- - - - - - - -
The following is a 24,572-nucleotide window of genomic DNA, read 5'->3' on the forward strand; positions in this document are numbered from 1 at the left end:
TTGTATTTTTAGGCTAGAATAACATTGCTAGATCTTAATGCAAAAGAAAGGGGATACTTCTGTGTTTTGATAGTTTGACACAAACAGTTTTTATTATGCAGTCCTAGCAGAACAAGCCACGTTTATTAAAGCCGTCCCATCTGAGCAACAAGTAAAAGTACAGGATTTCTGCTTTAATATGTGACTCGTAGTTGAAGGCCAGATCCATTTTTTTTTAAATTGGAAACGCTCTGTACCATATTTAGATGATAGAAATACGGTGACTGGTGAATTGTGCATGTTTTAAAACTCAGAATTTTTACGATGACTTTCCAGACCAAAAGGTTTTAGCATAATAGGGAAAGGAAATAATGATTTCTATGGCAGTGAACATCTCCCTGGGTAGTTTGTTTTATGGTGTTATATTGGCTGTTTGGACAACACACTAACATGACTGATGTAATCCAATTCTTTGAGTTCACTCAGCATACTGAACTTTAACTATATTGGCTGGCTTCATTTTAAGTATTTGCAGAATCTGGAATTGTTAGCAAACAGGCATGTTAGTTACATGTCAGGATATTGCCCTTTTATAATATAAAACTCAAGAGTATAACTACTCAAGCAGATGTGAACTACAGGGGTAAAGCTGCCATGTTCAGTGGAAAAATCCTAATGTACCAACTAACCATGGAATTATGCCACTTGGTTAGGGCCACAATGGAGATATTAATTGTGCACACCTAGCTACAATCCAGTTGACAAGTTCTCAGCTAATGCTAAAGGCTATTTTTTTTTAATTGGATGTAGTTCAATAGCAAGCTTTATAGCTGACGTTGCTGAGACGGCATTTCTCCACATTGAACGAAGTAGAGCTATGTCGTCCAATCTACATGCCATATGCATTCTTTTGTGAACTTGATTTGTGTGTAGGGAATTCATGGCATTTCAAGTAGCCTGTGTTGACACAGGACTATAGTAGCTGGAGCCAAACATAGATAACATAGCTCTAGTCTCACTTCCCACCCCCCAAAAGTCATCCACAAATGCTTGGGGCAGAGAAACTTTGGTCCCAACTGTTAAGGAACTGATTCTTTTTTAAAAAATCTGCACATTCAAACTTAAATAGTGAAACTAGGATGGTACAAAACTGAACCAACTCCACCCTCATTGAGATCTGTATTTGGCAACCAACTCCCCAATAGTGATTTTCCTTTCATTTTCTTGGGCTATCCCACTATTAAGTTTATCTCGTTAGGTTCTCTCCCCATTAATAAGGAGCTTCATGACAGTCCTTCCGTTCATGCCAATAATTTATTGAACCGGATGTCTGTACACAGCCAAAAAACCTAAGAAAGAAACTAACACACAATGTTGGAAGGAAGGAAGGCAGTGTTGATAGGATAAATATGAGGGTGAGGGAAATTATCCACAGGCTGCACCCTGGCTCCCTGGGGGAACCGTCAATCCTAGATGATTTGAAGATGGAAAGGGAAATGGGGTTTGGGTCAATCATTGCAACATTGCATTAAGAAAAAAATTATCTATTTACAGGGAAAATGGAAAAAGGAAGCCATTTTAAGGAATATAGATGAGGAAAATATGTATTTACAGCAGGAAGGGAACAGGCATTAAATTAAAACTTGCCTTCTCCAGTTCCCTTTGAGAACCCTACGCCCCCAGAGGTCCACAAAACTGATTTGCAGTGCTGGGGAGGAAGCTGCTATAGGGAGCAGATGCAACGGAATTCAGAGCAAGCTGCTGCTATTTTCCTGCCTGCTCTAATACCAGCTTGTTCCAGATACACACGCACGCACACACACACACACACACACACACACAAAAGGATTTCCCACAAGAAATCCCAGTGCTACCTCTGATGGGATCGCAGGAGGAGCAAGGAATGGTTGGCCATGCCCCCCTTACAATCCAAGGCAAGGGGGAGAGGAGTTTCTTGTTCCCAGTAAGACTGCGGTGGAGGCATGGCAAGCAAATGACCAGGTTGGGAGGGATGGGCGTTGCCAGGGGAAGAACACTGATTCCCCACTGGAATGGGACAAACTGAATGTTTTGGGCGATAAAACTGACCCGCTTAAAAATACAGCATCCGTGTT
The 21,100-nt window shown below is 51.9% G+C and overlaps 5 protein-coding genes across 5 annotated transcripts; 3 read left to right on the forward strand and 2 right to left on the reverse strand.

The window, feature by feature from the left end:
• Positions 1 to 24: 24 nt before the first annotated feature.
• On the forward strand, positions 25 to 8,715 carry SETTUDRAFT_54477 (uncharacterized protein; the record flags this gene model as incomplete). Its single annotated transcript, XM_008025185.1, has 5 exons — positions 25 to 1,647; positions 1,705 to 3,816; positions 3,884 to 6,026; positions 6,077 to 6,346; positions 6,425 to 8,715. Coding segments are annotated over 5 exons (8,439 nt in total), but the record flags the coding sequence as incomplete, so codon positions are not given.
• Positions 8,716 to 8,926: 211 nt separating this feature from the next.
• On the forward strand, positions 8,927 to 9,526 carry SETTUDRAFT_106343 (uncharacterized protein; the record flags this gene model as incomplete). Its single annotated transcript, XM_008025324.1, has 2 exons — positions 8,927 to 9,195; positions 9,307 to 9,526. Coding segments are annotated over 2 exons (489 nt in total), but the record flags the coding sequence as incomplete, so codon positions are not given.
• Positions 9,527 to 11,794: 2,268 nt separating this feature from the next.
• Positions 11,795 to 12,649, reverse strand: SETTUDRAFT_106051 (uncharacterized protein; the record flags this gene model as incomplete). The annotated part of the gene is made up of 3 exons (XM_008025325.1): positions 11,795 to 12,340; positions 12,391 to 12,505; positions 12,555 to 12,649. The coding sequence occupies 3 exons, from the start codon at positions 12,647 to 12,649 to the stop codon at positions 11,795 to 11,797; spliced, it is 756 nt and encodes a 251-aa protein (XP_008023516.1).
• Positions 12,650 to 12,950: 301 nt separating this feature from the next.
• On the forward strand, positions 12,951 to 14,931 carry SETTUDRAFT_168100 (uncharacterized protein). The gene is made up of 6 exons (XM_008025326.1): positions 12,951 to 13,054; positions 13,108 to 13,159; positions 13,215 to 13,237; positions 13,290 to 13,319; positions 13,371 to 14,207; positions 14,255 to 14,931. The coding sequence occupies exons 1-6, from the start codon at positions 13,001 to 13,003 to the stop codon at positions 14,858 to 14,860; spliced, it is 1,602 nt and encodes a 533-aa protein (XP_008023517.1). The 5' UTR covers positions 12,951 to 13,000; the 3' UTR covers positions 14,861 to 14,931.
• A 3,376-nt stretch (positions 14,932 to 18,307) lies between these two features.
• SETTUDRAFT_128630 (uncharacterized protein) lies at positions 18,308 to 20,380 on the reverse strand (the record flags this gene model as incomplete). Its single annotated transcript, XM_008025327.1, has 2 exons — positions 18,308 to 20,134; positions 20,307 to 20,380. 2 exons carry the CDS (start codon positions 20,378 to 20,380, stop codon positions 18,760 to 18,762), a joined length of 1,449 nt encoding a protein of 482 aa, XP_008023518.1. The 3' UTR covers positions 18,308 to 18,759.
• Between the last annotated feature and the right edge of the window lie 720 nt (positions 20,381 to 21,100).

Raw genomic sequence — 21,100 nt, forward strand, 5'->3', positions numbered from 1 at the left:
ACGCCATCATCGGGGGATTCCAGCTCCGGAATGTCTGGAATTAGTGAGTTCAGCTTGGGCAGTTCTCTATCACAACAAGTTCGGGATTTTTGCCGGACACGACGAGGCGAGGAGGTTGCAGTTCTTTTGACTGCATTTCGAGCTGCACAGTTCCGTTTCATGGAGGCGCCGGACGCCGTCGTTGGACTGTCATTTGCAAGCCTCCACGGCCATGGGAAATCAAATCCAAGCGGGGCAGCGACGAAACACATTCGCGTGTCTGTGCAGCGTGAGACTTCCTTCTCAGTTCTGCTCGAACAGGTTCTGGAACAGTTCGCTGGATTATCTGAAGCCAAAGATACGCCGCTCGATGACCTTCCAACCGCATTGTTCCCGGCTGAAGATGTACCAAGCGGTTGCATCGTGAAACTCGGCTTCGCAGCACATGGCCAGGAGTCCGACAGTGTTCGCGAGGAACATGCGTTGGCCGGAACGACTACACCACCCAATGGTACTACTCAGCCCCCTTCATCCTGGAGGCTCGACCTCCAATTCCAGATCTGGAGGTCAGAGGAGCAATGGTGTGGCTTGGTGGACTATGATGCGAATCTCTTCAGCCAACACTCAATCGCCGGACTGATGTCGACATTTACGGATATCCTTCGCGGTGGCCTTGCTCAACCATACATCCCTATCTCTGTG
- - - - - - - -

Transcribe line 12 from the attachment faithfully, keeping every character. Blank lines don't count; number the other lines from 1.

• On the forward strand, positions 12,951 to 14,931 carry SETTUDRAFT_168100 (uncharacterized protein). The gene is made up of 6 exons (XM_008025326.1): positions 12,951 to 13,054; positions 13,108 to 13,159; positions 13,215 to 13,237; positions 13,290 to 13,319; positions 13,371 to 14,207; positions 14,255 to 14,931. The coding sequence occupies exons 1-6, from the start codon at positions 13,001 to 13,003 to the stop codon at positions 14,858 to 14,860; spliced, it is 1,602 nt and encodes a 533-aa protein (XP_008023517.1). The 5' UTR covers positions 12,951 to 13,000; the 3' UTR covers positions 14,861 to 14,931.